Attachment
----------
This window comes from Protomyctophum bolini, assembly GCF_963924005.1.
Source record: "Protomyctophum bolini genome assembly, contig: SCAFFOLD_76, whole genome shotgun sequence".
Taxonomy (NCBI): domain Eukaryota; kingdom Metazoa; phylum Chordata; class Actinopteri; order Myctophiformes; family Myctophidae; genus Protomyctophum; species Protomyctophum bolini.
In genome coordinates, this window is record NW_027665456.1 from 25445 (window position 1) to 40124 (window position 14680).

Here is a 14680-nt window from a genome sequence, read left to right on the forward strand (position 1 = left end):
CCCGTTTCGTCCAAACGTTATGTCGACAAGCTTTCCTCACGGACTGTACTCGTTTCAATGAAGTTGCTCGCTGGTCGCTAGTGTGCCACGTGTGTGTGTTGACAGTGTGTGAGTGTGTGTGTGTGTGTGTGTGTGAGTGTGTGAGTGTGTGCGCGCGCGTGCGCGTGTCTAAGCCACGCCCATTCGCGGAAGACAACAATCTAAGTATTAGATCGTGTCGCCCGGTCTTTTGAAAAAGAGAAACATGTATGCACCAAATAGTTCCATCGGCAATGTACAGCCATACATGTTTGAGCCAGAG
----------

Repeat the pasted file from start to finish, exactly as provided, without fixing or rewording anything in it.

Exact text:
This window comes from Protomyctophum bolini, assembly GCF_963924005.1.
Source record: "Protomyctophum bolini genome assembly, contig: SCAFFOLD_76, whole genome shotgun sequence".
Taxonomy (NCBI): domain Eukaryota; kingdom Metazoa; phylum Chordata; class Actinopteri; order Myctophiformes; family Myctophidae; genus Protomyctophum; species Protomyctophum bolini.
In genome coordinates, this window is record NW_027665456.1 from 25445 (window position 1) to 40124 (window position 14680).

Here is a 14680-nt window from a genome sequence, read left to right on the forward strand (position 1 = left end):
CCCGTTTCGTCCAAACGTTATGTCGACAAGCTTTCCTCACGGACTGTACTCGTTTCAATGAAGTTGCTCGCTGGTCGCTAGTGTGCCACGTGTGTGTGTTGACAGTGTGTGAGTGTGTGTGTGTGTGTGTGTGTGAGTGTGTGAGTGTGTGCGCGCGCGTGCGCGTGTCTAAGCCACGCCCATTCGCGGAAGACAACAATCTAAGTATTAGATCGTGTCGCCCGGTCTTTTGAAAAAGAGAAACATGTATGCACCAAATAGTTCCATCGGCAATGTACAGCCATACATGTTTGAGCCAGAG